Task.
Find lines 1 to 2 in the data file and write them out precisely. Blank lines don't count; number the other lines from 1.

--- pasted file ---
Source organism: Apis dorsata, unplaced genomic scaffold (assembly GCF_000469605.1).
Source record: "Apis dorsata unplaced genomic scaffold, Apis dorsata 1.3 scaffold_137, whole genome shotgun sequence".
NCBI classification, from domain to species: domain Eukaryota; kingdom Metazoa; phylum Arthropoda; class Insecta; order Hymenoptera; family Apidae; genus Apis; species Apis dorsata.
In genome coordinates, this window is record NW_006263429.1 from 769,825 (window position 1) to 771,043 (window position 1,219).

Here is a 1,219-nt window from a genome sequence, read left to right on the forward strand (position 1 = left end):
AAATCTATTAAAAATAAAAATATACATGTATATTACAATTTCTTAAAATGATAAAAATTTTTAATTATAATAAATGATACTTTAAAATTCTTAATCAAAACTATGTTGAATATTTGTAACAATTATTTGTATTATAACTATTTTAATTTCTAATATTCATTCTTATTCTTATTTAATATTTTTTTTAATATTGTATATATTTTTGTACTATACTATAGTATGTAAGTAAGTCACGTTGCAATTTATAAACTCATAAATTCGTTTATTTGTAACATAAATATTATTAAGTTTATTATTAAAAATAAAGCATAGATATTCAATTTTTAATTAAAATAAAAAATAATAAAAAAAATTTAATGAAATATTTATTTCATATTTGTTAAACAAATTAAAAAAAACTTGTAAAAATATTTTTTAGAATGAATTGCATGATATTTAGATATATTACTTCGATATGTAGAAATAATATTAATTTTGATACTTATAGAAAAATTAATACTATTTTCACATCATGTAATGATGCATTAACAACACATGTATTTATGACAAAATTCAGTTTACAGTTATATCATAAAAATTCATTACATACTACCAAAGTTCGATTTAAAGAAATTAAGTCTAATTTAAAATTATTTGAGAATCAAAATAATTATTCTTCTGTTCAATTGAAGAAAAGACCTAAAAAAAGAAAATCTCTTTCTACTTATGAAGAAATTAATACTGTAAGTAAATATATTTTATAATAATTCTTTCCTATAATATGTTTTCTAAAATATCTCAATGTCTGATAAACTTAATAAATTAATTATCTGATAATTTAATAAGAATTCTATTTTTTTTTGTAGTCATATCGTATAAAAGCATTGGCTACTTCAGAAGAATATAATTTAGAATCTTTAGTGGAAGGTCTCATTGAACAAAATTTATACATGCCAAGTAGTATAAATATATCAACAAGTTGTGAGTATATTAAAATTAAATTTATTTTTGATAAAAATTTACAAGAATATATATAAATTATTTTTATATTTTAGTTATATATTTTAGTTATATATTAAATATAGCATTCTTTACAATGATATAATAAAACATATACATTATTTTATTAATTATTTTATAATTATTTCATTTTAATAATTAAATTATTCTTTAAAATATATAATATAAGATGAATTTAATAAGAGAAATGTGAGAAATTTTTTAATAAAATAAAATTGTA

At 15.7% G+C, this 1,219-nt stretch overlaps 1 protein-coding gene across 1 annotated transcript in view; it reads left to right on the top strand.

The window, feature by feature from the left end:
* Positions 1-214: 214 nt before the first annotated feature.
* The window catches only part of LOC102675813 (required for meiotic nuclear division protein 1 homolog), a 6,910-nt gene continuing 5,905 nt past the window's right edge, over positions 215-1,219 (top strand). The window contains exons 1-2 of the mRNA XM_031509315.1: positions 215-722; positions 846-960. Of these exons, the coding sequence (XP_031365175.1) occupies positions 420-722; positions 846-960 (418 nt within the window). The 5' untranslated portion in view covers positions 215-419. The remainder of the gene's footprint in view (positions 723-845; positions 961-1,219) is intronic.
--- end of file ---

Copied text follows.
Source organism: Apis dorsata, unplaced genomic scaffold (assembly GCF_000469605.1).
Source record: "Apis dorsata unplaced genomic scaffold, Apis dorsata 1.3 scaffold_137, whole genome shotgun sequence".